Widow outraged over officer's mishandling of crime scene evidence

"He wasn't a confrontational person. Everyone liked him. He loved being around his family and the kids," Latoya Coleman said.

But Edmond Ford's common law widow says all that changed one Saturday morning in November. It was about 8:30 a.m. They were still in the bedroom when there was a knock on their southwest Houston apartment door.

"He closed our door before opening it. I heard scuffling and him says 'oh  ****'  and then I heard a gunshot," Coleman said.

She says she fled, bursting through the bedroom window and running to a neighbors for help, when a second attacker confronted her.

"He put the gun to me and I put my hands up and I said please don't kill me, please don't kill me. He put the gun down and he just ran," Latoya said.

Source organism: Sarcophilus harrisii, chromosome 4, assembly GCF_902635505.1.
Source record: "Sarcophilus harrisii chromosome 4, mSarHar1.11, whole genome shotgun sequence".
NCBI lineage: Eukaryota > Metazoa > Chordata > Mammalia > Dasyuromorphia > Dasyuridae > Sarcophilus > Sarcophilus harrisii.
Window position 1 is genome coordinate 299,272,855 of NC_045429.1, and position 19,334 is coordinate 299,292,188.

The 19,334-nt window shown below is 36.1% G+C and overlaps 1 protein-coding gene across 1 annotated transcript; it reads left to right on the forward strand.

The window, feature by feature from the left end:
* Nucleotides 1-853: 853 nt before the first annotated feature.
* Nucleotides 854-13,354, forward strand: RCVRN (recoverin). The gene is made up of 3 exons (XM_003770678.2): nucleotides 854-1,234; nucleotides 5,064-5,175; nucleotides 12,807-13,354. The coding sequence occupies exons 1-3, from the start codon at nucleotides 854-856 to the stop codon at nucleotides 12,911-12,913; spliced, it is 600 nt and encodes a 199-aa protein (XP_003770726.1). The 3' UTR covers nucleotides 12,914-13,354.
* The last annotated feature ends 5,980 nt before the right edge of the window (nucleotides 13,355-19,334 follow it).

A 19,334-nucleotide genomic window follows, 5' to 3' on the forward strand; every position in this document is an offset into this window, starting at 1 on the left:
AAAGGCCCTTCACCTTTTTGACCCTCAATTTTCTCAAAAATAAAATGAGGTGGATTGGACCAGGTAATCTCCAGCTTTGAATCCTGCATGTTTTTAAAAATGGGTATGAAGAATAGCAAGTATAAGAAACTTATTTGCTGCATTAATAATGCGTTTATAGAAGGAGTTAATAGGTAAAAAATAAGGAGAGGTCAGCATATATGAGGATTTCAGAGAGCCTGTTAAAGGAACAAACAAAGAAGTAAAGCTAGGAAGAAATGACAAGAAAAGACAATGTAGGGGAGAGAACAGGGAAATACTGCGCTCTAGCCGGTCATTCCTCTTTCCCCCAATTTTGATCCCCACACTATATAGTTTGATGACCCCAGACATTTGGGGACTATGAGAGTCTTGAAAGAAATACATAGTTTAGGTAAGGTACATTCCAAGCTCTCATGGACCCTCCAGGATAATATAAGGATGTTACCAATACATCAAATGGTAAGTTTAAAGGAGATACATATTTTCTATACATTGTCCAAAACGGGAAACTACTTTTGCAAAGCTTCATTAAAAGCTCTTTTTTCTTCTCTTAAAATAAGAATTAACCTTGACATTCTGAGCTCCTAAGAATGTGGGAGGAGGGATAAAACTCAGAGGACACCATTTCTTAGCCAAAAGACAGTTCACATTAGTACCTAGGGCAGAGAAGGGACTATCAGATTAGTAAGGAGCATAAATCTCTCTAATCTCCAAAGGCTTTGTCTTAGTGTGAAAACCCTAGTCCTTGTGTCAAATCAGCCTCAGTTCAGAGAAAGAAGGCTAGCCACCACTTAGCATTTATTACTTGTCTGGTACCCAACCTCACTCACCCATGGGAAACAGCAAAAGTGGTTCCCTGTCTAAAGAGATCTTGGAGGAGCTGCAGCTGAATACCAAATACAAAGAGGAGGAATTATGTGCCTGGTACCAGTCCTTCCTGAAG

That was the last time anyone saw the killers. The case went cold. Now comes news that it might never warm up again. An audit released by the the Houston Forensic Science Center shows problems with dozens of cases due to errors made by a Crime Scene Unit officer.  The District Attorney's Office  is notifying lawyers and defendants about the problem and admits the situation is far from ideal

"It can create problems of proof later on in the court of law," said David Mitcham.

The DA's office is rushing to try to undo or limit the damage. Has there been any damage to Fords's murder case? We may never know. His killers haven't been caught much less gone to trial. However according the the audit, they didn't process any finger prints regardless. Now Latoya Coleman feels victimized again.

"I want justice to be served and if something comes and hinders it. I just feel. I don't know. It just makes me mad," Latoya.